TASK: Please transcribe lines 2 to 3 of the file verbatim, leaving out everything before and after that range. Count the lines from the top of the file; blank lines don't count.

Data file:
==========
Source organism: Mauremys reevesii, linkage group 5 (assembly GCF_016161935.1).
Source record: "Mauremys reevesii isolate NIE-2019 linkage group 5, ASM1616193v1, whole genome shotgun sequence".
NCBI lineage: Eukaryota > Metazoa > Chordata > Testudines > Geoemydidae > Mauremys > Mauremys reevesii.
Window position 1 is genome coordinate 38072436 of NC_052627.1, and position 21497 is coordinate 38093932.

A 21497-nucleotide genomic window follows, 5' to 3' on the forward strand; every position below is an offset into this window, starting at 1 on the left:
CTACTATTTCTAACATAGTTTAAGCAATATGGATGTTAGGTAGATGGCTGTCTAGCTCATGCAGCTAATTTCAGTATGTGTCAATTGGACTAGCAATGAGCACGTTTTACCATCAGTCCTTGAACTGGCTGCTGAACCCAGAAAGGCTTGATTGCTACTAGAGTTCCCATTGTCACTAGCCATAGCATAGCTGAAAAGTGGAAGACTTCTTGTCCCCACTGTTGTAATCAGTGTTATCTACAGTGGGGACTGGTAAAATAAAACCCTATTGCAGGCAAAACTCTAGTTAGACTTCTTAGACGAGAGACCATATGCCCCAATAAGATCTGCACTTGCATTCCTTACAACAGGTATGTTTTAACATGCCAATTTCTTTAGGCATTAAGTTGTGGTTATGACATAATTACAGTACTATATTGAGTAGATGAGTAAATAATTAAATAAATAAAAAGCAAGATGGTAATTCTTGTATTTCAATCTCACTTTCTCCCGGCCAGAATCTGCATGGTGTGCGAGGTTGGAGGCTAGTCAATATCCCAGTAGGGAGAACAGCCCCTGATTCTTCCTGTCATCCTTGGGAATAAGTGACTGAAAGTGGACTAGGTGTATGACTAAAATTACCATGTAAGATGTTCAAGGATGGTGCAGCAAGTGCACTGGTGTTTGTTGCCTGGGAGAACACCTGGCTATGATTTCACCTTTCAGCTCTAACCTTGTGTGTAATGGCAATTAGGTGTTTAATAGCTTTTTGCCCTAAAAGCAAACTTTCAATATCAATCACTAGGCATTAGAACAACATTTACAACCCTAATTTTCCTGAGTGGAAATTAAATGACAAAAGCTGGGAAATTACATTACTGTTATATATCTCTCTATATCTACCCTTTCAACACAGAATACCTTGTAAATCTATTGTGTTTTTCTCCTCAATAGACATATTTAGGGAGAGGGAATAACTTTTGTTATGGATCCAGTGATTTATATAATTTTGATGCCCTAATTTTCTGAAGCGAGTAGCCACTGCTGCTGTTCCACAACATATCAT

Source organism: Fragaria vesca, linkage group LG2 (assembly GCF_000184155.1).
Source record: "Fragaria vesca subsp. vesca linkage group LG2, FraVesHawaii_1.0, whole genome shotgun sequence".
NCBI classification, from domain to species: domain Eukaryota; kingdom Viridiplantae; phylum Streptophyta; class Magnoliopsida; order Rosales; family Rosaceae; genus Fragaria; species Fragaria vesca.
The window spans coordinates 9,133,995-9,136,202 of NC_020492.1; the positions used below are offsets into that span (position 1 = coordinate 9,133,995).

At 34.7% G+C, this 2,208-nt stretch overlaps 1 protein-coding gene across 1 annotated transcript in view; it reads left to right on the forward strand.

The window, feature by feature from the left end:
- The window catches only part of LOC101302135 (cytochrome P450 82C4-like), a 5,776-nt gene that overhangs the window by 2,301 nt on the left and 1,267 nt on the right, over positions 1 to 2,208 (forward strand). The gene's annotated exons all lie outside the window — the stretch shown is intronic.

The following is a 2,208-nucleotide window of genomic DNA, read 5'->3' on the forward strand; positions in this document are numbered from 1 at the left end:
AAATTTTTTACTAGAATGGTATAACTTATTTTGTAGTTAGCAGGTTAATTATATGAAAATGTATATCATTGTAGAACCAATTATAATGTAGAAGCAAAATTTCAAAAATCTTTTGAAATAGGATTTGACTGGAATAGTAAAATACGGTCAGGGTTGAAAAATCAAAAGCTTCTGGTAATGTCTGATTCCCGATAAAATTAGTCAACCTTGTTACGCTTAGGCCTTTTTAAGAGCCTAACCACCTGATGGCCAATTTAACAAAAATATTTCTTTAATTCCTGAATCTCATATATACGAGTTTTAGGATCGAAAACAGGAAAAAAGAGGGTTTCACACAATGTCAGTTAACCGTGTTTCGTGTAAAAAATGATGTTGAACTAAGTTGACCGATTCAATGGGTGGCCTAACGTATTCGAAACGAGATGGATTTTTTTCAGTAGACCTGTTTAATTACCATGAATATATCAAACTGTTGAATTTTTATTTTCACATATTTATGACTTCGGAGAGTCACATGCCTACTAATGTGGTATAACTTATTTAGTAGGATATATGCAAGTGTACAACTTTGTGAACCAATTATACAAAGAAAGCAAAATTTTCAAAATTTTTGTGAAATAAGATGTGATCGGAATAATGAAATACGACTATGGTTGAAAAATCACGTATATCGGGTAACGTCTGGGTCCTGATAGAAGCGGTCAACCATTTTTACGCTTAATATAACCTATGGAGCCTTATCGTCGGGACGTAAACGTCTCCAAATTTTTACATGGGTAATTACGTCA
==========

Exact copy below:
Source record: "Mauremys reevesii isolate NIE-2019 linkage group 5, ASM1616193v1, whole genome shotgun sequence".
NCBI lineage: Eukaryota > Metazoa > Chordata > Testudines > Geoemydidae > Mauremys > Mauremys reevesii.